In two recent meetings against New Zealand Breakers, South East Melbourne Phoenix have proven they have the necessary weapons to put points on the board against the No. 1 ranked defence in the league.
On Thursday night, the Phoenix tallied 84 points despite horrific shooting from long range, doing so by shooting a blistering 25-for-40 from two-point territory, with Alan Williams, Mitch Creek and Trey Kell III combining to shoot 20-for-28 within the arc.
The 62.5% mark on two-point attempts was an uncharacteristic number for the New Zealand defence to concede, with the team surrendering a 46.4% mark on those shots entering the night.
Given those numbers, a 26-point blowout loss for the Phoenix will do little to ease the seemingly building frustration from head coach Simon Mitchell when it comes to discussing the team's defence.
"What do you think? 110 points," Mitchell responded when asked if the effort was a step back for the team's overall defensive progress.
"I don't think I've said much about the defence to be honest; I just get sick of talking about it."
Unfortunately, the lack of consistency on the defensive end is the main talking point with this squad and ultimately the sticking point when it comes to entering true contender status. Despite many - including this writer - wanting to place them among the league's elite, they fall well short of Sydney, New Zealand and Cairns across a wider sample size.
The Breakers finished 66% at the rim (6% above league average), 50% from the midrange (13% above league average) and 56% from three (33% above league average) on the night, with little resistance along the way.
"It was one hell of a shooting display, but we made it easier than I thought it had to be," Mitchell lamented.
"We got hit on screens too easy, didn't fight over. (Dererk) Pardon and (Jarrell) Brantley might not have had their biggest nights statistically but just the impact they have on the ball handlers and freeing them up, they did a fantastic job of that."
"Barry Brown Jr. and Will McDowell-White, Barry just blowing by our defence made it difficult. It was plugging holes tonight, whatever we tried to take away they found another way to score. We hurt ourselves with our turnovers, every time we turned it over it led to a bucket. We couldn't take a break tonight. When we did get a couple of stops, we gave up (offensive) boards. Just a disappointing night for us."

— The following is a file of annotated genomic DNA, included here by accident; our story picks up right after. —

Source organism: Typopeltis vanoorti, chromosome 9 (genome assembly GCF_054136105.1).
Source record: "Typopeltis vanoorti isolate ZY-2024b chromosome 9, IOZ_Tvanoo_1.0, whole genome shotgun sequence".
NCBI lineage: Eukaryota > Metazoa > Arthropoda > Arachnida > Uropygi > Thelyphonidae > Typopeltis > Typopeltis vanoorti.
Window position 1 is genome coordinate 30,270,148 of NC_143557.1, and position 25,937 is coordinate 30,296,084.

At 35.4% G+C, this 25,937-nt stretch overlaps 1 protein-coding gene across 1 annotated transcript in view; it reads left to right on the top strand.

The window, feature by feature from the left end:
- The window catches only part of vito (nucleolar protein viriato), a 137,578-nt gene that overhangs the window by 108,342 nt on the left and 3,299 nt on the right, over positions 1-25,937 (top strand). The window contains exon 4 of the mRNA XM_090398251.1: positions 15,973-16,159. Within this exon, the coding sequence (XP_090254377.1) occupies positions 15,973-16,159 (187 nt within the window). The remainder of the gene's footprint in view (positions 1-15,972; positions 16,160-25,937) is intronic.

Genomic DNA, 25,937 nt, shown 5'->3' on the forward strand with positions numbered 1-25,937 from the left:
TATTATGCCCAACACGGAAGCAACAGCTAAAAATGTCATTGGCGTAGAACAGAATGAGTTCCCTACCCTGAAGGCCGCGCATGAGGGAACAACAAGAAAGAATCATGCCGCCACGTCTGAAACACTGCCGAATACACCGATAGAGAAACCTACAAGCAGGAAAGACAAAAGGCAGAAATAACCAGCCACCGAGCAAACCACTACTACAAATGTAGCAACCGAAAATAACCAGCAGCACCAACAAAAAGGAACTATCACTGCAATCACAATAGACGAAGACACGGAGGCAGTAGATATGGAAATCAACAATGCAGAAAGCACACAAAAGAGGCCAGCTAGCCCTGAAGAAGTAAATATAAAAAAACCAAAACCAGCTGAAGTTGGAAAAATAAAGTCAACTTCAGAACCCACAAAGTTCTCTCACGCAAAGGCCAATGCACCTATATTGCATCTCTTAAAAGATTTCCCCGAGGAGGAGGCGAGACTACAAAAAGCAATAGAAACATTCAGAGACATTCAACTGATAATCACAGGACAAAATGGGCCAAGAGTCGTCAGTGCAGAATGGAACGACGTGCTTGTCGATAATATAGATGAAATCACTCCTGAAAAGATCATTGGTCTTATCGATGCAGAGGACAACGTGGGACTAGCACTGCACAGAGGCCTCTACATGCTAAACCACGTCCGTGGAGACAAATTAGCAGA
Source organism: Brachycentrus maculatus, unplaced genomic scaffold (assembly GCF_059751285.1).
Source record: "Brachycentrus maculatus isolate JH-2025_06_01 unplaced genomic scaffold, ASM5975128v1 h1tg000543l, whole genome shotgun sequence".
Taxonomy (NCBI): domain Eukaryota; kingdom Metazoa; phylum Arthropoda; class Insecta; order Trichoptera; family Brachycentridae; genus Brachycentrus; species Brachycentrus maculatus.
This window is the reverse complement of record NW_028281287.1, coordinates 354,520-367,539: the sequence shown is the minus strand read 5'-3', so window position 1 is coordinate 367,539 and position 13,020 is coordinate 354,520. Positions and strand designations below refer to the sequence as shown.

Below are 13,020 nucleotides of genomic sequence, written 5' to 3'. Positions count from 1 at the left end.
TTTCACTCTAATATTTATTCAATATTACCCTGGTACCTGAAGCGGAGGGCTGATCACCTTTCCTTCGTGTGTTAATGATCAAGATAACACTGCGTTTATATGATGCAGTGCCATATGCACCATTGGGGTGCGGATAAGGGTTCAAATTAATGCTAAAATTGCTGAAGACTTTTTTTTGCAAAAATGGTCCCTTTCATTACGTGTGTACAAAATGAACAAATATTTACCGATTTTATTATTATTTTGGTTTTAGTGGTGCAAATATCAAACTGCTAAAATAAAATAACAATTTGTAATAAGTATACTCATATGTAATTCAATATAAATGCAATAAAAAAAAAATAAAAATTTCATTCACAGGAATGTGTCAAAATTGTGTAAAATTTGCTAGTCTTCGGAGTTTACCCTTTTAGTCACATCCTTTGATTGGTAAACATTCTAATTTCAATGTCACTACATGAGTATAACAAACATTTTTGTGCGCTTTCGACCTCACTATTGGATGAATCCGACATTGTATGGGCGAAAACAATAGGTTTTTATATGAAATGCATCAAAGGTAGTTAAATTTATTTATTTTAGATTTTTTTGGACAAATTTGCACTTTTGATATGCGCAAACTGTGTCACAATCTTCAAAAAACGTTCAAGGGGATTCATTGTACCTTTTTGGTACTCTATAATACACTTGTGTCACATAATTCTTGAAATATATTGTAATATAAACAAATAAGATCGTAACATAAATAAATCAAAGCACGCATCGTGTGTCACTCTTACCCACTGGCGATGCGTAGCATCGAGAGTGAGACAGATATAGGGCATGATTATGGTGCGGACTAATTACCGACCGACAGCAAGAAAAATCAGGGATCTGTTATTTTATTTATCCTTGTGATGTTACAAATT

After an impressive Throwdown win against Melbourne United two games earlier, Mitchell questioned the narrative around his team's defence, unprompted.
"There's one thing I want to throw out there. The Melbourne United game (a week earlier) was a tough one, a couple guys pulled out on the day. Those guys (who played) didn't take any reps during the week as far as how to defend things. They've had to come in and make a contribution and it was difficult, those things happen.
"We also came up against some pretty darn good shooting and that can be demoralising at times. There were tough shots made. Sometimes guys make shots. Everybody wants to talk about the defence but god damn, praise the ability of the guys making shots as well."
Mitchell's frustration at the scrutiny of South East Melbourne's defence is not totally unexpected, given it has been a theme throughout the club's existence. Through four seasons in the NBL, the Phoenix have finished with a top-three offence and bottom-five defence.
A history of trading buckets (via realgm.com)
Given that nine of the last 11 champions have finished with a top-two defence and no team has won the title outside of the top-four for defensive efficiency in that period, it is justified concern. There are legitimate reasons for some inconsistency, with personnel in and out of the lineup throughout the season due to various injuries. Currently, rim protecting big man, Zhou Qi is on the shelf, with his return set to be a welcome boost for the paint defence.
To start the season, the Phoenix were decimated, with at least three starters missing (and Zhou not yet signed). Since bodies returned the lineup, the Phoenix have won six of nine, but even in that stretch, they rank 8th for defence, giving up 116.4 points per 100 possessions, which is actually worse than the overall season mark.
On the season, teams are taking 79% of their shot attempts against South East Melbourne at the rim and from 3-point territory, with both locations producing above average efficiency. Additionally, opponents are scoring at well above league efficiency off pick-and-roll and cutting actions.
"Tonight, Melbourne didn't make some of the shots and all of a sudden, it's a great defensive performance," Mitchell said after a November 19 win.
"People love to get into team's defence. It happens, there's great play makers and shot makers in this league and sometimes they get the better of you."
Sometimes a hot shooting performance can come down to elite offence and luck, with New Zealand outscoring the Phoenix by 27 points behind the 3-point line on Thursday night in what was a double-outlier shooting performance (10% above or below league average). But if it consistently happens, it can't simply be a tip of your hat to the opposition.
With as much individual talent as any team in the league and arguably the largest depth of offensive weapons, the opportunity to win a much sought-after title appears within the grasp for the club's heart and soul duo of Mitchell and MVP candidate Mitch Creek.
Still one game away from the halfway mark of their season, there is ample time for the Phoenix, but without a consistent string of strong defensive performances, unfortunately, the questions will continue to be asked, even if Mitchell is sick of talking about it.
Stats for this article are sourced from realgm.com and spatialjam.com - The Phoenix are back in action on Saturday night against Melbourne United. Tip-off is live on ESPN and Kayo at 8:00pm.